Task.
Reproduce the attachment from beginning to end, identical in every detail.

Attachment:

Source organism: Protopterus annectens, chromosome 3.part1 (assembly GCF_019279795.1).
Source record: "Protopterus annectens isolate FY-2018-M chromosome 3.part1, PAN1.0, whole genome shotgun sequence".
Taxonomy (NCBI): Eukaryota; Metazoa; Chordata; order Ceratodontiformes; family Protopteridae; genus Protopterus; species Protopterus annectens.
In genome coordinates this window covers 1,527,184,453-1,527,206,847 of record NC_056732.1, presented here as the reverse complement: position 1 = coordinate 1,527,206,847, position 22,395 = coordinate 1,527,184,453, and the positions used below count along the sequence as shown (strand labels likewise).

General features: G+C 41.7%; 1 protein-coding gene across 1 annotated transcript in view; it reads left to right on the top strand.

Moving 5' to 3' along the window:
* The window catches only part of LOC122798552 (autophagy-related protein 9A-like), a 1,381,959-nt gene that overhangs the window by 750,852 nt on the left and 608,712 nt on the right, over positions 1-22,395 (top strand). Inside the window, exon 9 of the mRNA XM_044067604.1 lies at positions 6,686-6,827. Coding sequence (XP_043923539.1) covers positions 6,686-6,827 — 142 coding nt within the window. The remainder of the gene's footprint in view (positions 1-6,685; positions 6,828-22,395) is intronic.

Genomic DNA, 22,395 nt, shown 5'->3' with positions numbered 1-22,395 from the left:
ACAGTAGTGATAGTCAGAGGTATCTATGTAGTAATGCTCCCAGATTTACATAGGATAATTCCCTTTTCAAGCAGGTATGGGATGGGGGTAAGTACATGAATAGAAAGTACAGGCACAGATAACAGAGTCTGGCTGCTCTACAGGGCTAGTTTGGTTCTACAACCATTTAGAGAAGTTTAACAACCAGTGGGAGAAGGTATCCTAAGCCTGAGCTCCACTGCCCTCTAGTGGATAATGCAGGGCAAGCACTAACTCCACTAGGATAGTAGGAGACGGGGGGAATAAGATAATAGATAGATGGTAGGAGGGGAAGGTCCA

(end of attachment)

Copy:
Source organism: Protopterus annectens, chromosome 3.part1 (assembly GCF_019279795.1).
Source record: "Protopterus annectens isolate FY-2018-M chromosome 3.part1, PAN1.0, whole genome shotgun sequence".
Taxonomy (NCBI): Eukaryota; Metazoa; Chordata; order Ceratodontiformes; family Protopteridae; genus Protopterus; species Protopterus annectens.
In genome coordinates this window covers 1,527,184,453-1,527,206,847 of record NC_056732.1, presented here as the reverse complement: position 1 = coordinate 1,527,206,847, position 22,395 = coordinate 1,527,184,453, and the positions used below count along the sequence as shown (strand labels likewise).

General features: G+C 41.7%; 1 protein-coding gene across 1 annotated transcript in view; it reads left to right on the top strand.

Moving 5' to 3' along the window:
* The window catches only part of LOC122798552 (autophagy-related protein 9A-like), a 1,381,959-nt gene that overhangs the window by 750,852 nt on the left and 608,712 nt on the right, over positions 1-22,395 (top strand). Inside the window, exon 9 of the mRNA XM_044067604.1 lies at positions 6,686-6,827. Coding sequence (XP_043923539.1) covers positions 6,686-6,827 — 142 coding nt within the window. The remainder of the gene's footprint in view (positions 1-6,685; positions 6,828-22,395) is intronic.

Genomic DNA, 22,395 nt, shown 5'->3' with positions numbered 1-22,395 from the left:
ACAGTAGTGATAGTCAGAGGTATCTATGTAGTAATGCTCCCAGATTTACATAGGATAATTCCCTTTTCAAGCAGGTATGGGATGGGGGTAAGTACATGAATAGAAAGTACAGGCACAGATAACAGAGTCTGGCTGCTCTACAGGGCTAGTTTGGTTCTACAACCATTTAGAGAAGTTTAACAACCAGTGGGAGAAGGTATCCTAAGCCTGAGCTCCACTGCCCTCTAGTGGATAATGCAGGGCAAGCACTAACTCCACTAGGATAGTAGGAGACGGGGGGAATAAGATAATAGATAGATGGTAGGAGGGGAAGGTCCA